Oil temps

Discussion in 'E36 M3 (1991-1999) and E30 M3 (1986-1990)' started by firesafety, Jun 14, 2018.

  1. 14 Jun 2018 at 7:11 AM #1
    firesafety

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    My e36 had highish oil temps yesterday at Blyton. Has anyone on here had any experience of using the oil filter housing cap with outlets and running a secondary oil cooler?
    Would also up oil capacity slightly which may also help?
    Thanks
     
  2. 14 Jun 2018 at 10:06 AM #2
    harrypevo

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    How hot is too hot?

    What is the car mainly used for?

    I'm not sure how well a second cooler would work, the caps are usually an alternative to trying to find an m3 filter housing for cars that didn't come with one.

    People take the thermostat out of the standard housing as it restricts flow, but wouldn't be ideal on a road car. Is the existing cooler in good contrition and clear of debris? If seen lots that are completely clogged solid so little to no air can pass through them. Is it still properly ducted?

    I believe there's a slightly larger cooler you can fit to the standard pipework / brackets from an auto from memory.

    You can buy adapters with hose to connect the standard filter housing outlets to any aftermarket cooler if you need a larger one.
     
  3. 14 Jun 2018 at 11:03 AM #3
    pablo_ni

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    nearly sure Ive seen people fit the TDS oil cooler as its larger
     
  4. 14 Jun 2018 at 1:31 PM #4
    TraackSlag

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    I was going to do this, only one I could find was at GSF and it cost £320!?!?

    I'm also having a bit of trouble with rising oil temps, I get up to 110 C after a few laps, going to check its not blocked. do you just jet wash the cooler and try to blast the crap out?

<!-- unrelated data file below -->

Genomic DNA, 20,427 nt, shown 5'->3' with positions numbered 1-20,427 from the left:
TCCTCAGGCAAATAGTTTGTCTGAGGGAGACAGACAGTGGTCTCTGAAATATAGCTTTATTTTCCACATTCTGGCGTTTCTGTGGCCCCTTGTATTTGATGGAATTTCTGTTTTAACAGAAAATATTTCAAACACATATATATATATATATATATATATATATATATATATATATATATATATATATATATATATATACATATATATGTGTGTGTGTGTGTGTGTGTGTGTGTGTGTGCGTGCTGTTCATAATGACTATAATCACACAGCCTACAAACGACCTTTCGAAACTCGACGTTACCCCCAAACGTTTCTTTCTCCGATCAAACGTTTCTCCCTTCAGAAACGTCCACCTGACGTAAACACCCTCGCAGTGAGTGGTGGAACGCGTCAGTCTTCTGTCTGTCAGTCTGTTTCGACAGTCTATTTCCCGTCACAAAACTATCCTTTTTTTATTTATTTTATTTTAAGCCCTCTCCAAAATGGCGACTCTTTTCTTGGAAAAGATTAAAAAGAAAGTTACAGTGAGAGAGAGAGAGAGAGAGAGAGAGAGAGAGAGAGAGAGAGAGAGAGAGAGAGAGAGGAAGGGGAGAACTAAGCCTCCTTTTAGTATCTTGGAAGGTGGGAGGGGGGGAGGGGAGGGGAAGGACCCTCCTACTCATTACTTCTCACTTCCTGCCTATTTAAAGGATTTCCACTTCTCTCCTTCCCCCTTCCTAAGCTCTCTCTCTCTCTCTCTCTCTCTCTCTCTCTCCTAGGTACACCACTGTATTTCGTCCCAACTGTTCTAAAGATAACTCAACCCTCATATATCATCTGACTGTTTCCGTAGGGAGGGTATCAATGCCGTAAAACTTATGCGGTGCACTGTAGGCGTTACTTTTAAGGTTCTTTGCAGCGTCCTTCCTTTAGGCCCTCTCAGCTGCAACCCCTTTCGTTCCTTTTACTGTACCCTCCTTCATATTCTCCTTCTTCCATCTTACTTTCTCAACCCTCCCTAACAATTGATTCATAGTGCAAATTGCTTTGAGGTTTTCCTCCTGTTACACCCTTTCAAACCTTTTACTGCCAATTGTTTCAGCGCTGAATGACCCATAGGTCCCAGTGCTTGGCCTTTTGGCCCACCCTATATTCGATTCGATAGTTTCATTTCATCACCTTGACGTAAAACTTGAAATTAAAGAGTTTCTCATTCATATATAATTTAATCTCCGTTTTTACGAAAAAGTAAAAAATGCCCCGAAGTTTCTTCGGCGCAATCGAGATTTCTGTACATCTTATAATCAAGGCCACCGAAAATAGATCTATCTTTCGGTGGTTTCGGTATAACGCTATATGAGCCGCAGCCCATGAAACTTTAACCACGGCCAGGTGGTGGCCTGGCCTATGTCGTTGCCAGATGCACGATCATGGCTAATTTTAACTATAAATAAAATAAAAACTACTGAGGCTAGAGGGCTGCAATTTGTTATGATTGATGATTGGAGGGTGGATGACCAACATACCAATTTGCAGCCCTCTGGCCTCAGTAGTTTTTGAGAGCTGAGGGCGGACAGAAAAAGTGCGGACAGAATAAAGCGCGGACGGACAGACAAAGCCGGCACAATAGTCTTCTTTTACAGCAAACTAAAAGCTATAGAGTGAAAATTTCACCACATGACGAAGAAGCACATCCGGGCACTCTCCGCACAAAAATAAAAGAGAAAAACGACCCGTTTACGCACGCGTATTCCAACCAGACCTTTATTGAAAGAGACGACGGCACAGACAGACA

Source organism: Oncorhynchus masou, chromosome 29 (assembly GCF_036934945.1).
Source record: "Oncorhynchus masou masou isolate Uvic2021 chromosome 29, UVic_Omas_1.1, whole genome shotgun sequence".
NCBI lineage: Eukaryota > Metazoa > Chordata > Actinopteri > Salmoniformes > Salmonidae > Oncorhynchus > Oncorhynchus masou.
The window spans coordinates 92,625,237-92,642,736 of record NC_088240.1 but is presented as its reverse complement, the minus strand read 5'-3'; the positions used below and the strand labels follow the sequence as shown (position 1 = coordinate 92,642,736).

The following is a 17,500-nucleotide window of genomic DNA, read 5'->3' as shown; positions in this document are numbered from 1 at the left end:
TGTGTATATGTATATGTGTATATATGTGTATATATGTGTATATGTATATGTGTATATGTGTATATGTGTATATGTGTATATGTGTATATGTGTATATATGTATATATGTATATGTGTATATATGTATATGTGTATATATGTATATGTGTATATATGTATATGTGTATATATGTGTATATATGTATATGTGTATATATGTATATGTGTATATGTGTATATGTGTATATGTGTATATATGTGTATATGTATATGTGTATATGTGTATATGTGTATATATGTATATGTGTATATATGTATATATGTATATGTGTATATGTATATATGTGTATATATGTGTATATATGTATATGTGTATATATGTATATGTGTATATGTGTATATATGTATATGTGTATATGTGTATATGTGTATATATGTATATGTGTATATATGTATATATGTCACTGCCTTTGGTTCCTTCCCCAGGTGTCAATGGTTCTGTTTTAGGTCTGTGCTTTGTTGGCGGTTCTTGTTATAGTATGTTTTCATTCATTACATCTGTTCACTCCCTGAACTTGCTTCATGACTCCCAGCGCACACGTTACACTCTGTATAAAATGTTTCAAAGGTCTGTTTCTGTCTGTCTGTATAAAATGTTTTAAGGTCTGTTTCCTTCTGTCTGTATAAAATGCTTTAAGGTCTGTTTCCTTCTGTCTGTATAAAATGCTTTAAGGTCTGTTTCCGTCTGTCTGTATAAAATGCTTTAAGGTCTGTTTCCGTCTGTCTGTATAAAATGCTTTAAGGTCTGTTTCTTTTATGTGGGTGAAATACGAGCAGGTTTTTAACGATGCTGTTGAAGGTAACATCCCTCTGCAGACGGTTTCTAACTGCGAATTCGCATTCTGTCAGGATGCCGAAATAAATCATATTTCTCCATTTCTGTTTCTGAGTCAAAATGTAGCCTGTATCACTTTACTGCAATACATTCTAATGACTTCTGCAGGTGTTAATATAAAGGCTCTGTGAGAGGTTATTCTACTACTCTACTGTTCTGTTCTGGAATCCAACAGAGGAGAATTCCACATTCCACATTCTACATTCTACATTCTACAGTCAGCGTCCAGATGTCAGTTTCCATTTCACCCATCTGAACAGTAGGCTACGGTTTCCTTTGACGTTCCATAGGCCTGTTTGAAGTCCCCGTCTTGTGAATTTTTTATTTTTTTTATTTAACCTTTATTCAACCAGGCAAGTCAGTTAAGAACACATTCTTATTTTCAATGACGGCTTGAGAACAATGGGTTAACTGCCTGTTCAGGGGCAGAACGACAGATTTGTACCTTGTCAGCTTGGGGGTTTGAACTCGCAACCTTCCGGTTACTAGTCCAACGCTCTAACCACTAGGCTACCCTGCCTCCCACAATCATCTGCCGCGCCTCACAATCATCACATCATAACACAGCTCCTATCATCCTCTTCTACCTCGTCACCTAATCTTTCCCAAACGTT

Anyone know what temp you risk damaging the engine at?
     
  5. 14 Jun 2018 at 1:51 PM #5
    MParallel

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    What type of oil?
     
  6. 14 Jun 2018 at 2:54 PM #6
    pablo_ni

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    Im sure a generic one would suffice, even when adding the cost of fabbing some mounting tabs and adding connectors it would be a lot less than £320
     
  7. 14 Jun 2018 at 4:20 PM #7
    Iain

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    What temps are a problem depend on what grade of oil you are using. good 10-60 is good for up to 135.

    10-40 is probably ok to 110/120 depending on what it is.

    Larger oil coolers do not always solve the issue, there is not enough flow through the cooler to make the use of it. I have a 35 row (largest commonly available) and due to to the flow restriction its not significantly better than the 16row i ran previously. I will be removing the oil stat shortly to remedy this.

    I frequently see 130 degrees on 10-60
     
  8. 15 Jun 2018 at 7:40 AM #8
    firesafety

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    Mine has the 325tds larger cooler on it. It is like new. The car only gets tracked or the very occasional fast road blast.
    Runs titan pro S 10w/40.
    I am going to delete the thermostat.
    Thanks for all the input.
     
  9. 15 Jun 2018 at 9:46 AM #9
    TraackSlag

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    I'm also on 10 - 60 and sh1t myself when it gets to 110...

    You sure its ok at 130?
     
  10. 15 Jun 2018 at 10:46 AM #10
    Iain

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    Shell 10-60R in mine still produces good oil pressure at that temperature.

    At 100 degrees the oil is still (about) 22cst when you compare that with say, millers nanodrive 10-40 which is about 14cst at 100 degrees you can see why.

    I have never had any vanos operation issues or bearing issues at those temperatures and still see 6 bar of oil pressure at high rpm and 2 bar at idle, so its not all running out of the mains.

    Ideally i would prefer it a bit lower 120ish would be ideal for me, which is why i am binning the oil stat as the cooler outlet is barely warm now its a 34 row